A French translation of this letter was sent to Cherubini, but he returned no answer.
In 1825 his father took him to Paris to consult Cherubini, as to his future.
Cherubini, fretted and irritated by his condition, retired for a time from the pursuit of his art, and devoted himself to flowers.
Neither would he confer upon Cherubini the honor refused by Mehnl.
For a great many years past no manager but myself has given performances of Cherubini's Medea.
He was received with great kindness by every one, but especially by Cherubini.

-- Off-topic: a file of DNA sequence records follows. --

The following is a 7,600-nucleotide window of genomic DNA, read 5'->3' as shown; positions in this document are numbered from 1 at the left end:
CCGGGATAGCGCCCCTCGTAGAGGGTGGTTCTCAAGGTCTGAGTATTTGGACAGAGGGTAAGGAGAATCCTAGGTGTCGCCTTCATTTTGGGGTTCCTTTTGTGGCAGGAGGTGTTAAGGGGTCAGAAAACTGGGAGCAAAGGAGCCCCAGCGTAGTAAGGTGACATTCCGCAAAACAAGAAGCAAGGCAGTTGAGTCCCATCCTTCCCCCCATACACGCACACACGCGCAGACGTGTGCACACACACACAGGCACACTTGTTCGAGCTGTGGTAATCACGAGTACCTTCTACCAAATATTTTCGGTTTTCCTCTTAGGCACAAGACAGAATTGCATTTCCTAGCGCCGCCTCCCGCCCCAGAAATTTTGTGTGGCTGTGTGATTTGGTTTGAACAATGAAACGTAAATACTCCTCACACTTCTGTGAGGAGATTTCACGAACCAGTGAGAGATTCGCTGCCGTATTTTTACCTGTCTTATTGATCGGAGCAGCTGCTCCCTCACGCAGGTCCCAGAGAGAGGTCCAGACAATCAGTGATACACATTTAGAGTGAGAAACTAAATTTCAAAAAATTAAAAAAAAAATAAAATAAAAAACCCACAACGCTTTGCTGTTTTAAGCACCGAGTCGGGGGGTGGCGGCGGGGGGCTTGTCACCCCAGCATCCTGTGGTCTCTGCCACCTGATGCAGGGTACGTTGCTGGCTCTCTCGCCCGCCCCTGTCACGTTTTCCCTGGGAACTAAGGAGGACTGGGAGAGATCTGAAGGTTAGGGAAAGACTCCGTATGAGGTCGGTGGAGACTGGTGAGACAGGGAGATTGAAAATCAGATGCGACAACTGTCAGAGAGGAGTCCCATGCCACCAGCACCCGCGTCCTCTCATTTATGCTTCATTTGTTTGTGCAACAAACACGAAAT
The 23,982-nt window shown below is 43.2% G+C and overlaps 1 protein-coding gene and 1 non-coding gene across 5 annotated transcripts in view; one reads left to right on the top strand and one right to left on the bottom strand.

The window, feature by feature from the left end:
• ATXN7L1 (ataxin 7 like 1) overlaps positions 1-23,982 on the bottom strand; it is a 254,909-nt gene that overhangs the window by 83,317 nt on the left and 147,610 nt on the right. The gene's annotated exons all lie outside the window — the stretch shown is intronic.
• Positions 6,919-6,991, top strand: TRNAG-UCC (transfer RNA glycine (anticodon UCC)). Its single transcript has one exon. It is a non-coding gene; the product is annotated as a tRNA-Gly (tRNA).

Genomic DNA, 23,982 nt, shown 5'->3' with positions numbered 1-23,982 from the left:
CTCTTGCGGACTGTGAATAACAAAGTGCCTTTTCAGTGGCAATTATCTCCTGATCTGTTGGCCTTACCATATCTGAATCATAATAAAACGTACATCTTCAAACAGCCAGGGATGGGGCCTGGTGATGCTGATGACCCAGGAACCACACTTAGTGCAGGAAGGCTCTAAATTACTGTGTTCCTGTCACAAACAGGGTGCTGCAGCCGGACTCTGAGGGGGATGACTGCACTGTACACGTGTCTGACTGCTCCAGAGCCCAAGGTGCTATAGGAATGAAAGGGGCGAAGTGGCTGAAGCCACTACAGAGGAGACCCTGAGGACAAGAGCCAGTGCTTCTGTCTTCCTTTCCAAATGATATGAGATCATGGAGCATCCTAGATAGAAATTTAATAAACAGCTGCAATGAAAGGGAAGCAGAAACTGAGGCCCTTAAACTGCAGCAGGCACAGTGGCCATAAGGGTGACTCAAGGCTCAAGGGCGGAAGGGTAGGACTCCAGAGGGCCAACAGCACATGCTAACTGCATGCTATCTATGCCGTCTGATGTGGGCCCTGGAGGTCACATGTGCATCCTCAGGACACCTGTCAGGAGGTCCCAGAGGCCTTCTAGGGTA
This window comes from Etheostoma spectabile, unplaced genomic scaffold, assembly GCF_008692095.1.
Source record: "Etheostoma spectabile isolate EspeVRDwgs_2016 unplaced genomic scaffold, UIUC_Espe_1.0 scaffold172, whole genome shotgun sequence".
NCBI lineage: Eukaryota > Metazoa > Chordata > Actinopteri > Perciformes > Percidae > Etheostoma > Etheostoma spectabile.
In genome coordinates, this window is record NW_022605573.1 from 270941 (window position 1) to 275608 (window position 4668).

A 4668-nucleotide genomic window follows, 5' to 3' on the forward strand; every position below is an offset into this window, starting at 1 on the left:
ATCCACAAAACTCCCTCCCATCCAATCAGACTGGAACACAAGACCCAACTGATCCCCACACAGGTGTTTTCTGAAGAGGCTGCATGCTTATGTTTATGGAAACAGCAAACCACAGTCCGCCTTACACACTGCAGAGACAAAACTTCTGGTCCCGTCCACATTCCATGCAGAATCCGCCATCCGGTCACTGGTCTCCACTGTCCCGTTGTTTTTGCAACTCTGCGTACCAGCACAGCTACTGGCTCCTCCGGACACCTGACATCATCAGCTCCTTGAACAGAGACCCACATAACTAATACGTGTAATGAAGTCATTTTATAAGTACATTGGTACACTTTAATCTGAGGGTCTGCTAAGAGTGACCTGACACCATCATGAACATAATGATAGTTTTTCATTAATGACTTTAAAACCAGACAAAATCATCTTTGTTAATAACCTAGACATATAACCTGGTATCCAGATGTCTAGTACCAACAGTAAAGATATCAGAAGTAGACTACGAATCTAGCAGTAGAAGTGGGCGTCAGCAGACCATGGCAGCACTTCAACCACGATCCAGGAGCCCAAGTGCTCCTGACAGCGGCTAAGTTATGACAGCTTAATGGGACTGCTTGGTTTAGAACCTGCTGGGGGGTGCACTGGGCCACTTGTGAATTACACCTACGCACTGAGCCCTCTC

At this critical moment another kidnapped player thrust a violin in Cherubini's hands and persuaded him to yield.
The slight he received from Cherubini aroused popular sympathy for him.
Posterity has scarcely endorsed Beethoven's dictum, but it is impossible to ignore the beauty of Cherubini's work.
Where would they not go,” answered Cherubini, “led by such a hero as you?